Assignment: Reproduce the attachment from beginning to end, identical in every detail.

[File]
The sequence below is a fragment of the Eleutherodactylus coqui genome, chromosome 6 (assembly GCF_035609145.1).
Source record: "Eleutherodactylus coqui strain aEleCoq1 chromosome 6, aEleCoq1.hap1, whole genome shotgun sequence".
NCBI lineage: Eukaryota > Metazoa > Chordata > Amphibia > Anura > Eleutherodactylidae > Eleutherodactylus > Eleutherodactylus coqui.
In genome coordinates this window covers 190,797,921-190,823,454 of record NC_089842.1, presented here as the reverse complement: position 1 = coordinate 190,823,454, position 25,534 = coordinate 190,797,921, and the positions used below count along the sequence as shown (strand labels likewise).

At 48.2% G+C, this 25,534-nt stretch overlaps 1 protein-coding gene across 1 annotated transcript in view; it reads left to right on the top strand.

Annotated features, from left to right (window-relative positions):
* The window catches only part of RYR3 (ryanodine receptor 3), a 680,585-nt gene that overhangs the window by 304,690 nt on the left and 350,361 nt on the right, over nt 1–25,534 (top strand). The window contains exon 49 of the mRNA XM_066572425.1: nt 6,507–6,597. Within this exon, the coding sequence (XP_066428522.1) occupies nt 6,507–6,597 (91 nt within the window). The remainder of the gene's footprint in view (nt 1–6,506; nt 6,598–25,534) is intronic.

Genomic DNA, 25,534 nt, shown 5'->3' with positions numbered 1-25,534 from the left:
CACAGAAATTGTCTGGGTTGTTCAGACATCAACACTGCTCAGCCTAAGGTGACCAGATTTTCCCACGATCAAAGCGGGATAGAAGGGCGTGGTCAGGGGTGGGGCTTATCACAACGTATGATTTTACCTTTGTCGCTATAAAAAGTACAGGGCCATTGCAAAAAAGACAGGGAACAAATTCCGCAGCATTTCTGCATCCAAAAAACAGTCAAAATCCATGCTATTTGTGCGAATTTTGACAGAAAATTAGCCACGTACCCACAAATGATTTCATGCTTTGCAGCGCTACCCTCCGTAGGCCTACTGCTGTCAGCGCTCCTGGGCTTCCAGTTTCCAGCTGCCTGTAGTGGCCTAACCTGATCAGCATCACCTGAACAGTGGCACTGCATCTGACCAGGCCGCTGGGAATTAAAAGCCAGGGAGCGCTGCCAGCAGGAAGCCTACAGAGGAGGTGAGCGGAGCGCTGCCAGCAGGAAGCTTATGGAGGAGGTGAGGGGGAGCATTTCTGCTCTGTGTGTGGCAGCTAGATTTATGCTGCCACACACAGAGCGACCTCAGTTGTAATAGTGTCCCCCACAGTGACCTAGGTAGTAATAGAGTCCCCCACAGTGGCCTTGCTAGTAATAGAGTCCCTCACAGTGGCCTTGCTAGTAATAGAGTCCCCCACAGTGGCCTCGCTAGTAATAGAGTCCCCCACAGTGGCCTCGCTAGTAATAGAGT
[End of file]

The sequence below is a fragment of the Eleutherodactylus coqui genome, chromosome 6 (assembly GCF_035609145.1).
Source record: "Eleutherodactylus coqui strain aEleCoq1 chromosome 6, aEleCoq1.hap1, whole genome shotgun sequence".
NCBI lineage: Eukaryota > Metazoa > Chordata > Amphibia > Anura > Eleutherodactylidae > Eleutherodactylus > Eleutherodactylus coqui.
In genome coordinates this window covers 190,797,921-190,823,454 of record NC_089842.1, presented here as the reverse complement: position 1 = coordinate 190,823,454, position 25,534 = coordinate 190,797,921, and the positions used below count along the sequence as shown (strand labels likewise).

At 48.2% G+C, this 25,534-nt stretch overlaps 1 protein-coding gene across 1 annotated transcript in view; it reads left to right on the top strand.

Annotated features, from left to right (window-relative positions):
* The window catches only part of RYR3 (ryanodine receptor 3), a 680,585-nt gene that overhangs the window by 304,690 nt on the left and 350,361 nt on the right, over nt 1–25,534 (top strand). The window contains exon 49 of the mRNA XM_066572425.1: nt 6,507–6,597. Within this exon, the coding sequence (XP_066428522.1) occupies nt 6,507–6,597 (91 nt within the window). The remainder of the gene's footprint in view (nt 1–6,506; nt 6,598–25,534) is intronic.

Genomic DNA, 25,534 nt, shown 5'->3' with positions numbered 1-25,534 from the left:
CACAGAAATTGTCTGGGTTGTTCAGACATCAACACTGCTCAGCCTAAGGTGACCAGATTTTCCCACGATCAAAGCGGGATAGAAGGGCGTGGTCAGGGGTGGGGCTTATCACAACGTATGATTTTACCTTTGTCGCTATAAAAAGTACAGGGCCATTGCAAAAAAGACAGGGAACAAATTCCGCAGCATTTCTGCATCCAAAAAACAGTCAAAATCCATGCTATTTGTGCGAATTTTGACAGAAAATTAGCCACGTACCCACAAATGATTTCATGCTTTGCAGCGCTACCCTCCGTAGGCCTACTGCTGTCAGCGCTCCTGGGCTTCCAGTTTCCAGCTGCCTGTAGTGGCCTAACCTGATCAGCATCACCTGAACAGTGGCACTGCATCTGACCAGGCCGCTGGGAATTAAAAGCCAGGGAGCGCTGCCAGCAGGAAGCCTACAGAGGAGGTGAGCGGAGCGCTGCCAGCAGGAAGCTTATGGAGGAGGTGAGGGGGAGCATTTCTGCTCTGTGTGTGGCAGCTAGATTTATGCTGCCACACACAGAGCGACCTCAGTTGTAATAGTGTCCCCCACAGTGACCTAGGTAGTAATAGAGTCCCCCACAGTGGCCTTGCTAGTAATAGAGTCCCTCACAGTGGCCTTGCTAGTAATAGAGTCCCCCACAGTGGCCTCGCTAGTAATAGAGTCCCCCACAGTGGCCTCGCTAGTAATAGAGT